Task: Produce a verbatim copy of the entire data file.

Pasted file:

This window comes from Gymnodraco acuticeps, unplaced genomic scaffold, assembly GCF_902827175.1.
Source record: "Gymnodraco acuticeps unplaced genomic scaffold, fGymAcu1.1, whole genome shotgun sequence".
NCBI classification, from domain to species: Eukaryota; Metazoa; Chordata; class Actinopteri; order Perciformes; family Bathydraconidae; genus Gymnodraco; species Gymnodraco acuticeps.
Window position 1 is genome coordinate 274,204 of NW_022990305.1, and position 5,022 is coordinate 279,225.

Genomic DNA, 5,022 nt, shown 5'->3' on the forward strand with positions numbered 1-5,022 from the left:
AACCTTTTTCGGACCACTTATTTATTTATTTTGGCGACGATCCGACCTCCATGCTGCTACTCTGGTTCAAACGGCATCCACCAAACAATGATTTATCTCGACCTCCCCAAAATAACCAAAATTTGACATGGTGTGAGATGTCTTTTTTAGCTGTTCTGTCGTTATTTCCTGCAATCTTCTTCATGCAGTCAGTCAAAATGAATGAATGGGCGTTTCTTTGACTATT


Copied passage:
This window comes from Gymnodraco acuticeps, unplaced genomic scaffold, assembly GCF_902827175.1.
Source record: "Gymnodraco acuticeps unplaced genomic scaffold, fGymAcu1.1, whole genome shotgun sequence".
NCBI classification, from domain to species: Eukaryota; Metazoa; Chordata; class Actinopteri; order Perciformes; family Bathydraconidae; genus Gymnodraco; species Gymnodraco acuticeps.
Window position 1 is genome coordinate 274,204 of NW_022990305.1, and position 5,022 is coordinate 279,225.

Genomic DNA, 5,022 nt, shown 5'->3' on the forward strand with positions numbered 1-5,022 from the left:
AACCTTTTTCGGACCACTTATTTATTTATTTTGGCGACGATCCGACCTCCATGCTGCTACTCTGGTTCAAACGGCATCCACCAAACAATGATTTATCTCGACCTCCCCAAAATAACCAAAATTTGACATGGTGTGAGATGTCTTTTTTAGCTGTTCTGTCGTTATTTCCTGCAATCTTCTTCATGCAGTCAGTCAAAATGAATGAATGGGCGTTTCTTTGACTATT